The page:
Windows Registry Recovery

Martin Brinkmann
Dec 20, 2008
Data recovery, Software, Windows

Windows Registry Recovery is a software program that has been designed to recover data after a computer crash. It was designed to extract data from the Registry hives of a crashed system with the option to analyze and export these information to import them on a new computer system.

Why could this be important? The Windows Registry contains important information about configured devices, users, software programs, network configurations or services and drivers and it might be faster and easier to copy those settings to the new installation instead of configuring the system manually.

The data recovery program can read all Registry hives. The hives can be found in the Windows\System32\config directory and can only be loaded if they are not in use. This is usually the case if you are accessing a crashed installation from a new system,

Data can be exported into Regedit4 format which makes it easy to import it to a different system. It is also possible to save the data as CSV files to analyze them in other applications.

Windows Registry Recovery provides access to the following information:

  • File Information - In this explorer you can see basic file properties and checksums.
  • Security Record Explorer - Displays all security records used in registry. Usage counter, owner SID, group SID, list of affected keys and list of SACL and DACL is displayed for every record with flags and permissions enumerated. This explorer is available only for NT based system registry hives.
  • SAM - Displays Machine SID and part of SYSKEY. Enumerates local user and group accounts and some of their properties. This explorer is available only for NT based system registry SAM hive.
  • Windows Installation - Displays Windows name, ID and key, install date and user registration info. Enumerates installed software with descriptions and install date and list of installed hotfixes wih description. This explorer is available only SOFTWARE registry hive (Product ID and key are extracted in SYSTEM hive too).
  • Control Set - Displays all configured devices that worked on host machine. They are displayed in "like Device Manager" tree with some properties. This explorer is available for SYSTEM registry hive.
  • User Data - Displays user and machine name and tree based Start menu for selected USER hive. This explorer is available for USER registry hive.
  • Startup Applications - Enumerates applications that are registered to be run after startup. This explorer is available for SOFTWARE registry hive.
  • Services and Drivers - Enumerates all installed services and drivers with properties. This explorer is available only for NT based system registry SYSTEM hive.
  • Network Configuration - Displays all installed network clients, protocols and services. Enumerates all defined network connections with its TCP/IP configuration. This explorer is available only for NT based system registry SYSTEM hive.
  • Environment - Displays all environment variables. This explorer is available only for NT based system registry SYSTEM hive.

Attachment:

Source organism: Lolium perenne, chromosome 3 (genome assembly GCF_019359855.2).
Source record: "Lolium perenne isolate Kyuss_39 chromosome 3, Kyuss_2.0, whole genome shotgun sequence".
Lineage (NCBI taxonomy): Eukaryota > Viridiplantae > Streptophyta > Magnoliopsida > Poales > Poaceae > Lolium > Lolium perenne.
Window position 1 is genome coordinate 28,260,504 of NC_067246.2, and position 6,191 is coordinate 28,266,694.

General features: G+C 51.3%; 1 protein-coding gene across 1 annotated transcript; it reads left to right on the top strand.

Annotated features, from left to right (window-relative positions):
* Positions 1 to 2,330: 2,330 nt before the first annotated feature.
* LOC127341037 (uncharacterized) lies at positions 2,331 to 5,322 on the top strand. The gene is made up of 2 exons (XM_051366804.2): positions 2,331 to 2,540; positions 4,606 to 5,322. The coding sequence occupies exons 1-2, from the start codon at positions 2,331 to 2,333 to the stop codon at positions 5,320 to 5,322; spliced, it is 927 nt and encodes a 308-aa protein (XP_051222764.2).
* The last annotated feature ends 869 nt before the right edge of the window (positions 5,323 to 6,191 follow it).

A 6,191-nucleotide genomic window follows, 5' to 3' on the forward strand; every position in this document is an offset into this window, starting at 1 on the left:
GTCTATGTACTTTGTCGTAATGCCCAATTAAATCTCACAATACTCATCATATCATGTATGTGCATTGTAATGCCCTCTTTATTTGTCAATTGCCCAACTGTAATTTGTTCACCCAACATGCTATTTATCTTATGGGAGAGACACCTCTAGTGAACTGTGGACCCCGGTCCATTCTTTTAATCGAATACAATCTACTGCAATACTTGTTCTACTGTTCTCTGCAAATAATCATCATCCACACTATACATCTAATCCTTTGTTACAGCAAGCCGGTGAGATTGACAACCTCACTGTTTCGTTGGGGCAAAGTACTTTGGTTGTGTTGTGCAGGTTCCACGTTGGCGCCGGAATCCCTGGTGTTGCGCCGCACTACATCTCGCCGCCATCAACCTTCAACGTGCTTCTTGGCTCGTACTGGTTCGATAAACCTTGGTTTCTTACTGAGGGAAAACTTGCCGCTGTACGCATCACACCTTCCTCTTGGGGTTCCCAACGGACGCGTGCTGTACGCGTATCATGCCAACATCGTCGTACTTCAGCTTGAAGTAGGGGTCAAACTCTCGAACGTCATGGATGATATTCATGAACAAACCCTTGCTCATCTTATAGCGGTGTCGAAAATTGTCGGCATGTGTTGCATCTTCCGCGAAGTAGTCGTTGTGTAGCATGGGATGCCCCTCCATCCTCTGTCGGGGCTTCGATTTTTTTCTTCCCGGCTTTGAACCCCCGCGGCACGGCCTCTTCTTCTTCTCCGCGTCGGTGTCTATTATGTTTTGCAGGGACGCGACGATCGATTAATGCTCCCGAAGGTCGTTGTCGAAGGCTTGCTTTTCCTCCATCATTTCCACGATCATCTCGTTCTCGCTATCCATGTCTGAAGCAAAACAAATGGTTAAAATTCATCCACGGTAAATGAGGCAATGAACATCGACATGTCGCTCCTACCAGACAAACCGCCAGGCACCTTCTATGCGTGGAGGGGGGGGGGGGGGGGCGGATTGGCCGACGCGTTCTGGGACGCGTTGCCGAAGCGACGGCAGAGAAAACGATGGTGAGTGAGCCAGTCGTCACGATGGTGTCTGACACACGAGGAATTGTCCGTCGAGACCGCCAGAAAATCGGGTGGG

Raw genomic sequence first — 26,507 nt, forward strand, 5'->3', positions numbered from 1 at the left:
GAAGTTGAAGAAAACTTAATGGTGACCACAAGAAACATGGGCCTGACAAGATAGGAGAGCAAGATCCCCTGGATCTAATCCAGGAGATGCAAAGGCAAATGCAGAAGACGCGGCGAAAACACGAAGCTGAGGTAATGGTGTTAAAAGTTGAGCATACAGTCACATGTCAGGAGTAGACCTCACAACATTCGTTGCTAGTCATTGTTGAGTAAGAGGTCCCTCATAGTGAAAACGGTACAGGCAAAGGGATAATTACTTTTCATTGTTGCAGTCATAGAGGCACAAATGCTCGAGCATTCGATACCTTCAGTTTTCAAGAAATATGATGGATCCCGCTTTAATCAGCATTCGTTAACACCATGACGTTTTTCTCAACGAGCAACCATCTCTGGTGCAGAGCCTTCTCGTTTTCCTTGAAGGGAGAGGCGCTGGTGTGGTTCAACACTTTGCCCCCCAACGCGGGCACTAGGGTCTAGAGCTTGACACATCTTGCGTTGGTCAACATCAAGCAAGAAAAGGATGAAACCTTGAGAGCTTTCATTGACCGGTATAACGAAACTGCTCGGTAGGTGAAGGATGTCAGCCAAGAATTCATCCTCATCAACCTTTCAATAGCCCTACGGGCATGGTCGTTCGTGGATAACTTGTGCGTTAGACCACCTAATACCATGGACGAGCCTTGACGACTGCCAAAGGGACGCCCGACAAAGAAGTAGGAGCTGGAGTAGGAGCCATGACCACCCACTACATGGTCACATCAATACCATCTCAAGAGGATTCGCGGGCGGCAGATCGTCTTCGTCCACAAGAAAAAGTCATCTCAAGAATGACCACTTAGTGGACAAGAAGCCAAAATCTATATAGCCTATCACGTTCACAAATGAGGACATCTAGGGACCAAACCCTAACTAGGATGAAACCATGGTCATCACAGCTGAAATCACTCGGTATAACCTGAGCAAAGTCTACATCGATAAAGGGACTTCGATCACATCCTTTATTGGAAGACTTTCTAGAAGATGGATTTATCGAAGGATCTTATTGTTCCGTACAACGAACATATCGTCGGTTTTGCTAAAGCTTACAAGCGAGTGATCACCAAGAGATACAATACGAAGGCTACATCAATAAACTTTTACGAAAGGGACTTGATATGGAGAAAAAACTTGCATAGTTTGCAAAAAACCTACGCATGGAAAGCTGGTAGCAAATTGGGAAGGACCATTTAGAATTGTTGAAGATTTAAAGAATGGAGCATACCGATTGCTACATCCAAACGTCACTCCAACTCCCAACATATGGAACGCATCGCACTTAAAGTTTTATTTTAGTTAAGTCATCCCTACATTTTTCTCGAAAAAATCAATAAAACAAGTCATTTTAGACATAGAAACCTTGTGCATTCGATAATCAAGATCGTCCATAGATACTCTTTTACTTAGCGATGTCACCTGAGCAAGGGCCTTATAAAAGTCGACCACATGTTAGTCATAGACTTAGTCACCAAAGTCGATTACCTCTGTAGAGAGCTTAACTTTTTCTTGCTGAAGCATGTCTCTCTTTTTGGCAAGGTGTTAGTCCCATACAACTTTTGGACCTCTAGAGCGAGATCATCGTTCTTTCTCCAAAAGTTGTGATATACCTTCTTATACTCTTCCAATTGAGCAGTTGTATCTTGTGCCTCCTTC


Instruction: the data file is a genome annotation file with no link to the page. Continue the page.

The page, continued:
• Shell Folders - Displays shell folders (folders known to system). This explorer is available only for NT based system registry SYSTEM hive.
  • Outlook Express - Digs out all Outlook Express accounts and their settings. This explorer is available only for NT based system registry USER hive.
  • Raw Data - This explorer displays whole registry in known tree format. Contains powerful searching and data interpreter.

The data recovery software can be downloaded directly from the developers homepage. It is compatible with all Windows versions from Windows 95 to Windows Vista. The software program is fully portable.


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  1. Henk said on December 21, 2008 at 1:22 am

    The evident problem with this “recover” approach is its after-crash timing itself. If your system crashed, then there’s a fair chance that the crash’s cause lies within, or is reflected in, that system’s registry data. So if you “recover” that registry, you run the risk of restoring the crash-related data as well, meaning the system may crash the very next time again!
    So a regular **pre-crash** registry backup works much better and safer, because it does make sure you always have some “last-known-good” registry copies at hand. For example, the freeware ERUNT registry backup-and-restore utility can be set to automatically backup the Vista registry at every bootup. If you use this, then apart from a complete System Restore you always have some **working** registry copies at hand. These can be quickly restored using ERUNT, and because the copies are literal copies, even if the system won’t start at all you can copy back a previous registry backup manually (using something like a Ubuntu bootup cd).
    In short, I think the pre-crash approach is safer (and also more logical) than the after-crash restoring discussed above.

  2. Joseph said on December 20, 2008 at 11:28 pm

    This is wonderful and much needed! Thanks!

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